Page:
Effect of salt stress on growth, fatty acids and essential oils in safflower (Carthamus tinctorius L.)
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This study examined the influence of salt treatment on the growth parameters (fresh and dry weights), the mineral content (K+ and Na+), total lipid contents, fatty acid composition, yields and chemical composition of the essential oil of safflower (Carthamus tinctorius L.) grown in hydroponics for 2 weeks. Results showed that the application of 50 mM NaCl reduced the fresh weight of aerial parts (shoots and leaves) while it enhanced those of the roots. The reduction of dry weight was found to be more pronounced in the aerial parts. Salt treatment increased markedly the concentrations of Na+ in both plant parts while it reduced those of K+ which resulted in a sharp reduction of K+/Na+ ratio. In response to salt treatment, total lipids contents decreased in both plant parts and great qualitative changes in the fatty acids profiles were observed. Whatever the plant parts analysed, a redirection of the lipidic metabolism towards synthesis of unsaturated fatty acids as revealed by the increase of double bond index and linoleic desaturation ratio was pointed out. The increased unsaturation index was found to be more important in roots than in aerial parts. Such treatment also reduced the essential oil yields and induced marked quantitative changes in the chemical composition of the essential oils from both plant parts. Of all the identified components, oxygenated components display a prominent salt-induced synthesis and/or accumulation in both roots and aerial parts.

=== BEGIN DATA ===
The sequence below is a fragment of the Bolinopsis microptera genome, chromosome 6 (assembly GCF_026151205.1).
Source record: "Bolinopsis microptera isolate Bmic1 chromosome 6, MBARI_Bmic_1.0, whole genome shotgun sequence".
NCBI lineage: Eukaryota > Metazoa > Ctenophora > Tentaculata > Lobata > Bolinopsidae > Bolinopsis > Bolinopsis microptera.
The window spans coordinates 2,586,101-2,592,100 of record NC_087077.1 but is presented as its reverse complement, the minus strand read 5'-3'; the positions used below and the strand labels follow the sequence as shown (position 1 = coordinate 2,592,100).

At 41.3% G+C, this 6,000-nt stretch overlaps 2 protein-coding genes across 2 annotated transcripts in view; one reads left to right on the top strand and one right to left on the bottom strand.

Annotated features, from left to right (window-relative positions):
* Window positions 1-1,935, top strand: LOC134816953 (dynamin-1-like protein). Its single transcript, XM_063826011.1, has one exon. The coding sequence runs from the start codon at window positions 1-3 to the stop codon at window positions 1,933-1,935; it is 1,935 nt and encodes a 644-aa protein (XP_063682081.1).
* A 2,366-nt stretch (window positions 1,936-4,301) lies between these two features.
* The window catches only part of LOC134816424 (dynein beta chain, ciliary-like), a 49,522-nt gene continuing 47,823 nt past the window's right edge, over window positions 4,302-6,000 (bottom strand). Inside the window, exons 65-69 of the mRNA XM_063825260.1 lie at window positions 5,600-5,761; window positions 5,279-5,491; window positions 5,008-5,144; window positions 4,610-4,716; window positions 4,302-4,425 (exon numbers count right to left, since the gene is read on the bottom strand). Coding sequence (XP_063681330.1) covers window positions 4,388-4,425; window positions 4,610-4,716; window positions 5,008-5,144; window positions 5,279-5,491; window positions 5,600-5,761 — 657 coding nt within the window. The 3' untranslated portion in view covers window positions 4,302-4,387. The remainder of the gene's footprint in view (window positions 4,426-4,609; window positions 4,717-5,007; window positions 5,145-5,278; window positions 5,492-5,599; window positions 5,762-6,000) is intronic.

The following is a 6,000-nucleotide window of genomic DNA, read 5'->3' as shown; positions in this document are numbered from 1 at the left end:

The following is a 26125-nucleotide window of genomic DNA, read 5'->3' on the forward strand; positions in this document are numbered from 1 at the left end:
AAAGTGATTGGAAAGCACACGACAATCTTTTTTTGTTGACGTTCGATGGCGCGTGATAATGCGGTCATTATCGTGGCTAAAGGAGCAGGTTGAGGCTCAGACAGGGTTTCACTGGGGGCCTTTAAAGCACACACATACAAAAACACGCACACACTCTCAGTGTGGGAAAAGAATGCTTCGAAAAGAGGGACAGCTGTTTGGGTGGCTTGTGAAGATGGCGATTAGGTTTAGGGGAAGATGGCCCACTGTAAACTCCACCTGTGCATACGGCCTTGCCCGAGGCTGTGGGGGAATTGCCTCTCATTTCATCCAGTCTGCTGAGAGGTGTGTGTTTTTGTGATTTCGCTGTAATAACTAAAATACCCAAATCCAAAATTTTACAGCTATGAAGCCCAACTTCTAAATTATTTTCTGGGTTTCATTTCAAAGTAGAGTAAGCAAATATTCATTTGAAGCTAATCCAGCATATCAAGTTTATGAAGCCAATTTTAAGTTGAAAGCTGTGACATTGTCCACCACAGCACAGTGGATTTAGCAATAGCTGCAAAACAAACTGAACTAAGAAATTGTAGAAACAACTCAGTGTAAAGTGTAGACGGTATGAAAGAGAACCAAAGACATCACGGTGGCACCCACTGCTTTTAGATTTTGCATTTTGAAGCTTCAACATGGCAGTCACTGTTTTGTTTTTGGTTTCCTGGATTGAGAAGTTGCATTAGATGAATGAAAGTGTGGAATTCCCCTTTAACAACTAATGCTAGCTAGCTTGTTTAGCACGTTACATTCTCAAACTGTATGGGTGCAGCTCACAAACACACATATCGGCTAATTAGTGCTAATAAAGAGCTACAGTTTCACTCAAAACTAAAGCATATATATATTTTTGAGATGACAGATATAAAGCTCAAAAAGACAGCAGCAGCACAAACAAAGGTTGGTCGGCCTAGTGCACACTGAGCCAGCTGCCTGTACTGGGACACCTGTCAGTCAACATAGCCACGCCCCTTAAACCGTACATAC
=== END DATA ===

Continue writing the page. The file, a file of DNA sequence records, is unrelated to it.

KeywordsCarthamus tinctorius Salinity Growth Mineral content Fatty acids Essential oil
The authors wish to thank Asma Allaoui (Laboratoire des Sciences de l’Environnement, Ecole Nationale d’Ingénieurs de Sfax, Tunisia) for the GC–MS analysis.
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